I am tackling a third language from the book today. This is Prolog and we are not complete strangers. I remember using it at uni for some lab practices and I can remember we didn’t get along like a house on fire. I found Prolog strange and at odds with imperative mindset I held back then. Now that I am a bit older, I find the fact that language is a bit different appealing and intriguing and I look forward to see why was it designed in such manner and what benefits it’s approach brings.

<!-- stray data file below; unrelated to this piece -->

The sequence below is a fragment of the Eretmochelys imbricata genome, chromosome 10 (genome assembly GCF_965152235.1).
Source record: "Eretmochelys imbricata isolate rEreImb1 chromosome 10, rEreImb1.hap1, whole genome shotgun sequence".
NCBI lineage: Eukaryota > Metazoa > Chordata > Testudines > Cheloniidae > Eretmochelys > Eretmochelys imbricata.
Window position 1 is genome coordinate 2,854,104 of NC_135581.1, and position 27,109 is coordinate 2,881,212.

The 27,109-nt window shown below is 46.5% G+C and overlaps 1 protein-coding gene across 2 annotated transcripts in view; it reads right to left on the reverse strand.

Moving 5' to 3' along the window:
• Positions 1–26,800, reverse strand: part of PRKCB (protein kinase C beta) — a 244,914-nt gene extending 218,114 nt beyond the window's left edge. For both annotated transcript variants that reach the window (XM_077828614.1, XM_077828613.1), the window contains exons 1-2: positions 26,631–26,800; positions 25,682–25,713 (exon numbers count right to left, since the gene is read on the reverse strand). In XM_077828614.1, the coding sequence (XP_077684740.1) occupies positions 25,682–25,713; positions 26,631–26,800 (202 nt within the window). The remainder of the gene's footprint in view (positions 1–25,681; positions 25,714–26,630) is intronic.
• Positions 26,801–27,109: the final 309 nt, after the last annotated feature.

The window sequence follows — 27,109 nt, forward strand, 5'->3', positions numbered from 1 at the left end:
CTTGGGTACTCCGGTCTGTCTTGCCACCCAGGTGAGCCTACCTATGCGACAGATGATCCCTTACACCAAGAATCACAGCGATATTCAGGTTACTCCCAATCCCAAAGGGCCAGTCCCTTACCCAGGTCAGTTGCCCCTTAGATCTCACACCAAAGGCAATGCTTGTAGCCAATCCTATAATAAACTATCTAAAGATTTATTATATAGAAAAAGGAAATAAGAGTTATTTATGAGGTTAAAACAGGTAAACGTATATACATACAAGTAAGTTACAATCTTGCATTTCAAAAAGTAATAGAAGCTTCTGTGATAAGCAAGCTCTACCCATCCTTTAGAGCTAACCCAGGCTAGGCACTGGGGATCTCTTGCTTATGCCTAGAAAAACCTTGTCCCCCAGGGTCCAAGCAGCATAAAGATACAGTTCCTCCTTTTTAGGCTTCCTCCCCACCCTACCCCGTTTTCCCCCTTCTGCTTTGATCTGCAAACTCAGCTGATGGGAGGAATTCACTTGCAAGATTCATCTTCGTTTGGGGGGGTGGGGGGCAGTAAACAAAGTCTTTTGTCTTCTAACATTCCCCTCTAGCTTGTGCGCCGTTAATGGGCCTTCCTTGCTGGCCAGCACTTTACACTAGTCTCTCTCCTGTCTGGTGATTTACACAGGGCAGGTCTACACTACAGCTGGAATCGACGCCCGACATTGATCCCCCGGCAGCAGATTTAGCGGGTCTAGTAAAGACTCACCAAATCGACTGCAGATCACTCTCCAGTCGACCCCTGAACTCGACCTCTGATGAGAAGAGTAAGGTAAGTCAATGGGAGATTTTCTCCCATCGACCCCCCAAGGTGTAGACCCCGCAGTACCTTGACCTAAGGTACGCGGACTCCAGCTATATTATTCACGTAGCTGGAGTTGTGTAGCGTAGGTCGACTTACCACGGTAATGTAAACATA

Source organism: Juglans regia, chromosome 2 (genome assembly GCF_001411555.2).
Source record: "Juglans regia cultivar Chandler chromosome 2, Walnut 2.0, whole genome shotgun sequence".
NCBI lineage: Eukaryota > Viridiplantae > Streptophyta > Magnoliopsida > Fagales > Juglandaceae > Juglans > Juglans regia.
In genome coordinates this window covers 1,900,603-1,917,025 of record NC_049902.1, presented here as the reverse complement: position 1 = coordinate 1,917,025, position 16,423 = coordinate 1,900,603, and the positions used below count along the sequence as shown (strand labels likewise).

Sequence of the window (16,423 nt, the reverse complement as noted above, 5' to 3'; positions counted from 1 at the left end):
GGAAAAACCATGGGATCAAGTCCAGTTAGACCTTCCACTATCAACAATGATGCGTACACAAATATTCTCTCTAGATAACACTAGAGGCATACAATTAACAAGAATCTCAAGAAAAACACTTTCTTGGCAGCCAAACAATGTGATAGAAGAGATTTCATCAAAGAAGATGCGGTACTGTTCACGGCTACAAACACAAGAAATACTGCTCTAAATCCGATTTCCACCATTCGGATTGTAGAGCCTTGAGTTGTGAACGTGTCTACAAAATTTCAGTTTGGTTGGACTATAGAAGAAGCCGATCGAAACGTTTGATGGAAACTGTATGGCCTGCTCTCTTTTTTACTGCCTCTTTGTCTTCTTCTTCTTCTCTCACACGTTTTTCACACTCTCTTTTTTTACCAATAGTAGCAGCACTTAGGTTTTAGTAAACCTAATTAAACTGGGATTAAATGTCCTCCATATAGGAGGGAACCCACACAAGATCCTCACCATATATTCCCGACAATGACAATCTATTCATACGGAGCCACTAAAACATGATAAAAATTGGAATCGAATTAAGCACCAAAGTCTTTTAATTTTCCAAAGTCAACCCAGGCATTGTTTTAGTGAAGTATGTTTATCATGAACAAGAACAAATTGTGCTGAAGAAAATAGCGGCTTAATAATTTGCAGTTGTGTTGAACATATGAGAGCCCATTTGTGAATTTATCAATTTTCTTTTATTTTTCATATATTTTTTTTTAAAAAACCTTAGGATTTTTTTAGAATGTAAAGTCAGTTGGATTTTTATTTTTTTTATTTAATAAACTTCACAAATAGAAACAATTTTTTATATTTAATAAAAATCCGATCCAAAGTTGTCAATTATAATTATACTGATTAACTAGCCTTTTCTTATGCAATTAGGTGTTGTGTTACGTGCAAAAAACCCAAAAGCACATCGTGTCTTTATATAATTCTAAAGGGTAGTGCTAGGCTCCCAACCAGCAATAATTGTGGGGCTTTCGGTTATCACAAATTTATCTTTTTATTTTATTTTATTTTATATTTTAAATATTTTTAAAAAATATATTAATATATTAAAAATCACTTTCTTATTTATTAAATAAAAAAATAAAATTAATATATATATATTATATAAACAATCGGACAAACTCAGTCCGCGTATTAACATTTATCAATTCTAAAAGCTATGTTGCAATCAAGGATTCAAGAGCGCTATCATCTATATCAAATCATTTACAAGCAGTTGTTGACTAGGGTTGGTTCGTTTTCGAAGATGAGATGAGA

Day 1 explains the very basic concepts behind the language. It explains its syntax which is very simple. Main constructs are atoms, variables, facts and rules.
%atoms me. brother. mother. granddad. %facts parent(me, mother). parent(brother, mother). parent(mother, granddad). %rules grandparent(X, Y) :- parent(X, Z), parent(Z, Y). sibling(X, Y) :- \+(X = Y), parent(X, Z), parent(Y, Z). % X, Y and Z are variables
No syntax highlighting is available – I guess that the “hip crowd” does not grok Prolog. Read on »